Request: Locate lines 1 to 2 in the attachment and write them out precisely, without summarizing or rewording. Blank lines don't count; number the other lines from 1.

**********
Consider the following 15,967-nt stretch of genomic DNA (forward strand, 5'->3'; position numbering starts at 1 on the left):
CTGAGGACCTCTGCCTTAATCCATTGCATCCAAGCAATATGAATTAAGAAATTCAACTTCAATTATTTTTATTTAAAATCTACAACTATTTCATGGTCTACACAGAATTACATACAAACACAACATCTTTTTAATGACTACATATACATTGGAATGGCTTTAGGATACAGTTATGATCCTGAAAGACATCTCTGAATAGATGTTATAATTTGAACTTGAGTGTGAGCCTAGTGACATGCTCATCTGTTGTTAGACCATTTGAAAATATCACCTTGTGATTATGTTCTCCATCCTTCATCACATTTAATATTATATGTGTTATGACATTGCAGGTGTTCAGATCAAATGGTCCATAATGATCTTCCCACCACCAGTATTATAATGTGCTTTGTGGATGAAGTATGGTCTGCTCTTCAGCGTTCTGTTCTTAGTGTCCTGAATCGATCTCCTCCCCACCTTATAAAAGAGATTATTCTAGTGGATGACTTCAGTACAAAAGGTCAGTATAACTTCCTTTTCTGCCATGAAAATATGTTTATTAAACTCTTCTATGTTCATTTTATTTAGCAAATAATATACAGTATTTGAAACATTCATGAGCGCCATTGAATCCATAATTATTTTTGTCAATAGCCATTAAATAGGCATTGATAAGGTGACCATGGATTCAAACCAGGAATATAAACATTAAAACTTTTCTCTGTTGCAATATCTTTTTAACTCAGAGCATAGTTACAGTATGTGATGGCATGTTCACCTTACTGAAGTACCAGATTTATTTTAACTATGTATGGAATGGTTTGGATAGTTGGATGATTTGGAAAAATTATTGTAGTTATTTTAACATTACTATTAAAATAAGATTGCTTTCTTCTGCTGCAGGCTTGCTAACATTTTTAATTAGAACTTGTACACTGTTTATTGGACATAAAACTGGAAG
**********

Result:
Consider the following 15,967-nt stretch of genomic DNA (forward strand, 5'->3'; position numbering starts at 1 on the left):
CTGAGGACCTCTGCCTTAATCCATTGCATCCAAGCAATATGAATTAAGAAATTCAACTTCAATTATTTTTATTTAAAATCTACAACTATTTCATGGTCTACACAGAATTACATACAAACACAACATCTTTTTAATGACTACATATACATTGGAATGGCTTTAGGATACAGTTATGATCCTGAAAGACATCTCTGAATAGATGTTATAATTTGAACTTGAGTGTGAGCCTAGTGACATGCTCATCTGTTGTTAGACCATTTGAAAATATCACCTTGTGATTATGTTCTCCATCCTTCATCACATTTAATATTATATGTGTTATGACATTGCAGGTGTTCAGATCAAATGGTCCATAATGATCTTCCCACCACCAGTATTATAATGTGCTTTGTGGATGAAGTATGGTCTGCTCTTCAGCGTTCTGTTCTTAGTGTCCTGAATCGATCTCCTCCCCACCTTATAAAAGAGATTATTCTAGTGGATGACTTCAGTACAAAAGGTCAGTATAACTTCCTTTTCTGCCATGAAAATATGTTTATTAAACTCTTCTATGTTCATTTTATTTAGCAAATAATATACAGTATTTGAAACATTCATGAGCGCCATTGAATCCATAATTATTTTTGTCAATAGCCATTAAATAGGCATTGATAAGGTGACCATGGATTCAAACCAGGAATATAAACATTAAAACTTTTCTCTGTTGCAATATCTTTTTAACTCAGAGCATAGTTACAGTATGTGATGGCATGTTCACCTTACTGAAGTACCAGATTTATTTTAACTATGTATGGAATGGTTTGGATAGTTGGATGATTTGGAAAAATTATTGTAGTTATTTTAACATTACTATTAAAATAAGATTGCTTTCTTCTGCTGCAGGCTTGCTAACATTTTTAATTAGAACTTGTACACTGTTTATTGGACATAAAACTGGAAG